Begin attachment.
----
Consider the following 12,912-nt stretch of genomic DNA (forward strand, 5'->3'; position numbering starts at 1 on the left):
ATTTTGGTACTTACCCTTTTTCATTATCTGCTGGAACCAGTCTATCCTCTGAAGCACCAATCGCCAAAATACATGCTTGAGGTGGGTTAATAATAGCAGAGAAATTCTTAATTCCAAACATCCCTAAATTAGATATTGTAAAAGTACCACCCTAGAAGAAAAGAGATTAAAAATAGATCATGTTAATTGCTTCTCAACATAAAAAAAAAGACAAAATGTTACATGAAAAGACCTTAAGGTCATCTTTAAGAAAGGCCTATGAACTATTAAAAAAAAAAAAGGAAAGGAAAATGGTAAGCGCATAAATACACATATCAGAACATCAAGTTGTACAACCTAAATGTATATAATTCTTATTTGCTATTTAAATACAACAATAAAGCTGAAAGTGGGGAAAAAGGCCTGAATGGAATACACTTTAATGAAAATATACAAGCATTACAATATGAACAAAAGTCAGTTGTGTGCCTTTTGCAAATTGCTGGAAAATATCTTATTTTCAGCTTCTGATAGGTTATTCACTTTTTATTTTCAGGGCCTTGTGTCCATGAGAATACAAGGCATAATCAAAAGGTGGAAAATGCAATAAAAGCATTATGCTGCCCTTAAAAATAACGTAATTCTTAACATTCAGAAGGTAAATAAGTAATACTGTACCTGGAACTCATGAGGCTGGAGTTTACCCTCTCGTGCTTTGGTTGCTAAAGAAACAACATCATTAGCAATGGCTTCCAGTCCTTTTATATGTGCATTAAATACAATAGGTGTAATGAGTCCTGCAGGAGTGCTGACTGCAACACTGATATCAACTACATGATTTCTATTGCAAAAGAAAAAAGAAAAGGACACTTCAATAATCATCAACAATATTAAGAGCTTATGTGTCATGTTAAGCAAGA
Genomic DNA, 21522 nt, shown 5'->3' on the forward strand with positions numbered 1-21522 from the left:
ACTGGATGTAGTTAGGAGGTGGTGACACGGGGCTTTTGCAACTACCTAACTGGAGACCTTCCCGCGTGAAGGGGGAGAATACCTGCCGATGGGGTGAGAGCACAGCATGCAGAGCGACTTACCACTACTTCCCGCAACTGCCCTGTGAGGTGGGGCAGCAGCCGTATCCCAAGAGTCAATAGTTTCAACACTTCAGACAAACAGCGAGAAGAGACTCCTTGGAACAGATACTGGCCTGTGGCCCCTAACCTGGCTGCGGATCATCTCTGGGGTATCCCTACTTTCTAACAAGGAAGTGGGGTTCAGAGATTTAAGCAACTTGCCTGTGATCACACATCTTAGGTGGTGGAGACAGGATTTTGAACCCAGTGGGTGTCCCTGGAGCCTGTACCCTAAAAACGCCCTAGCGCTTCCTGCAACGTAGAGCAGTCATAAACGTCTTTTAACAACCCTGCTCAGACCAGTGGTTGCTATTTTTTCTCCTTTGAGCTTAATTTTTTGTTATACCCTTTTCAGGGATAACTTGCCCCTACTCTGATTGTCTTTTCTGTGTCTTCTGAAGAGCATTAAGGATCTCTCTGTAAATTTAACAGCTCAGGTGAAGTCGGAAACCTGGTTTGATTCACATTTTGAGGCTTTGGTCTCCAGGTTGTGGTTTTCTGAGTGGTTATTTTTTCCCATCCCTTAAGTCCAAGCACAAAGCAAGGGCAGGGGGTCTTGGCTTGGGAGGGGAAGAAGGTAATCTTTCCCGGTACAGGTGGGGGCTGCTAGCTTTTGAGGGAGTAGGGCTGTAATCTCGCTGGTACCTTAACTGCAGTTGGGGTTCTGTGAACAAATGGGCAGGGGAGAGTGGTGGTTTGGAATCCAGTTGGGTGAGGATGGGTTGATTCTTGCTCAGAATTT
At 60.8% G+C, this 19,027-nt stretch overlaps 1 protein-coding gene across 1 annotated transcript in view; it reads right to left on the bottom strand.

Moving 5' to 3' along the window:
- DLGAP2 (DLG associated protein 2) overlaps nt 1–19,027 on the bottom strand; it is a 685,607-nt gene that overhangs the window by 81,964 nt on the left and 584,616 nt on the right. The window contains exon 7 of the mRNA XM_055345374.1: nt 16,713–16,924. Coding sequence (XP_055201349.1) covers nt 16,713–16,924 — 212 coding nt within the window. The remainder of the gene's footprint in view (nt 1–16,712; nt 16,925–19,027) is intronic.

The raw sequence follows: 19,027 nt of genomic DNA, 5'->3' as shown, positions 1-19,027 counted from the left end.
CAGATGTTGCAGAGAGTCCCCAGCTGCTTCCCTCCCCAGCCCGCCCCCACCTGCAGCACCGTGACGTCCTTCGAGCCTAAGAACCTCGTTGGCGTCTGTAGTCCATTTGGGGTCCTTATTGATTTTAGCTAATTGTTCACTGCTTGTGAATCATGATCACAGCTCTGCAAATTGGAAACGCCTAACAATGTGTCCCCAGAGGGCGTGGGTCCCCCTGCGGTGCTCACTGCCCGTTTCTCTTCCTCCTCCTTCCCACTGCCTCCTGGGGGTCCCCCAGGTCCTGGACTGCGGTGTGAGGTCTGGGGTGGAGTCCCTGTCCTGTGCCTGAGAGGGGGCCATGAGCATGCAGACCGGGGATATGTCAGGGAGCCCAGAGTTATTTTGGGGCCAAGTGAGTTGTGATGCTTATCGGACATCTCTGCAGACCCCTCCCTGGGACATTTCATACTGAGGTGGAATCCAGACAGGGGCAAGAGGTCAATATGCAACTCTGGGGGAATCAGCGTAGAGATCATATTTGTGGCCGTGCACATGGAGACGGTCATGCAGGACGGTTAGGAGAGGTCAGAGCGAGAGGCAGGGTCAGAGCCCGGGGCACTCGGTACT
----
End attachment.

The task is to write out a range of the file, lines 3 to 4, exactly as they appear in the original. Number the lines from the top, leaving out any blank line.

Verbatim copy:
Genomic DNA, 21522 nt, shown 5'->3' on the forward strand with positions numbered 1-21522 from the left:
ACTGGATGTAGTTAGGAGGTGGTGACACGGGGCTTTTGCAACTACCTAACTGGAGACCTTCCCGCGTGAAGGGGGAGAATACCTGCCGATGGGGTGAGAGCACAGCATGCAGAGCGACTTACCACTACTTCCCGCAACTGCCCTGTGAGGTGGGGCAGCAGCCGTATCCCAAGAGTCAATAGTTTCAACACTTCAGACAAACAGCGAGAAGAGACTCCTTGGAACAGATACTGGCCTGTGGCCCCTAACCTGGCTGCGGATCATCTCTGGGGTATCCCTACTTTCTAACAAGGAAGTGGGGTTCAGAGATTTAAGCAACTTGCCTGTGATCACACATCTTAGGTGGTGGAGACAGGATTTTGAACCCAGTGGGTGTCCCTGGAGCCTGTACCCTAAAAACGCCCTAGCGCTTCCTGCAACGTAGAGCAGTCATAAACGTCTTTTAACAACCCTGCTCAGACCAGTGGTTGCTATTTTTTCTCCTTTGAGCTTAATTTTTTGTTATACCCTTTTCAGGGATAACTTGCCCCTACTCTGATTGTCTTTTCTGTGTCTTCTGAAGAGCATTAAGGATCTCTCTGTAAATTTAACAGCTCAGGTGAAGTCGGAAACCTGGTTTGATTCACATTTTGAGGCTTTGGTCTCCAGGTTGTGGTTTTCTGAGTGGTTATTTTTTCCCATCCCTTAAGTCCAAGCACAAAGCAAGGGCAGGGGGTCTTGGCTTGGGAGGGGAAGAAGGTAATCTTTCCCGGTACAGGTGGGGGCTGCTAGCTTTTGAGGGAGTAGGGCTGTAATCTCGCTGGTACCTTAACTGCAGTTGGGGTTCTGTGAACAAATGGGCAGGGGAGAGTGGTGGTTTGGAATCCAGTTGGGTGAGGATGGGTTGATTCTTGCTCAGAATTT